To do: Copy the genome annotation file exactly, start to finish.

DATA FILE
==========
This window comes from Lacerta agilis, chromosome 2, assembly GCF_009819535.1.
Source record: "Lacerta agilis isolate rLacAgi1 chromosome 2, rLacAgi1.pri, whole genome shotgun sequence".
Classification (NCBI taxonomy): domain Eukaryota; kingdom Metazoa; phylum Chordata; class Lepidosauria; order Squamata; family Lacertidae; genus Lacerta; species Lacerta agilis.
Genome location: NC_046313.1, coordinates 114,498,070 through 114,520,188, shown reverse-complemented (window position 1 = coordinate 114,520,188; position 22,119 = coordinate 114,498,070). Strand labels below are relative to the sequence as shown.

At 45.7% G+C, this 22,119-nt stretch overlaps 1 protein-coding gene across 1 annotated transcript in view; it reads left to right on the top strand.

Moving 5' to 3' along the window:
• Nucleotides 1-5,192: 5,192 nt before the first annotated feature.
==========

This window comes from Lacerta agilis, chromosome 2, assembly GCF_009819535.1.
Source record: "Lacerta agilis isolate rLacAgi1 chromosome 2, rLacAgi1.pri, whole genome shotgun sequence".
Classification (NCBI taxonomy): domain Eukaryota; kingdom Metazoa; phylum Chordata; class Lepidosauria; order Squamata; family Lacertidae; genus Lacerta; species Lacerta agilis.
Genome location: NC_046313.1, coordinates 114,498,070 through 114,520,188, shown reverse-complemented (window position 1 = coordinate 114,520,188; position 22,119 = coordinate 114,498,070). Strand labels below are relative to the sequence as shown.

At 45.7% G+C, this 22,119-nt stretch overlaps 1 protein-coding gene across 1 annotated transcript in view; it reads left to right on the top strand.

Moving 5' to 3' along the window:
• Nucleotides 1-5,192: 5,192 nt before the first annotated feature.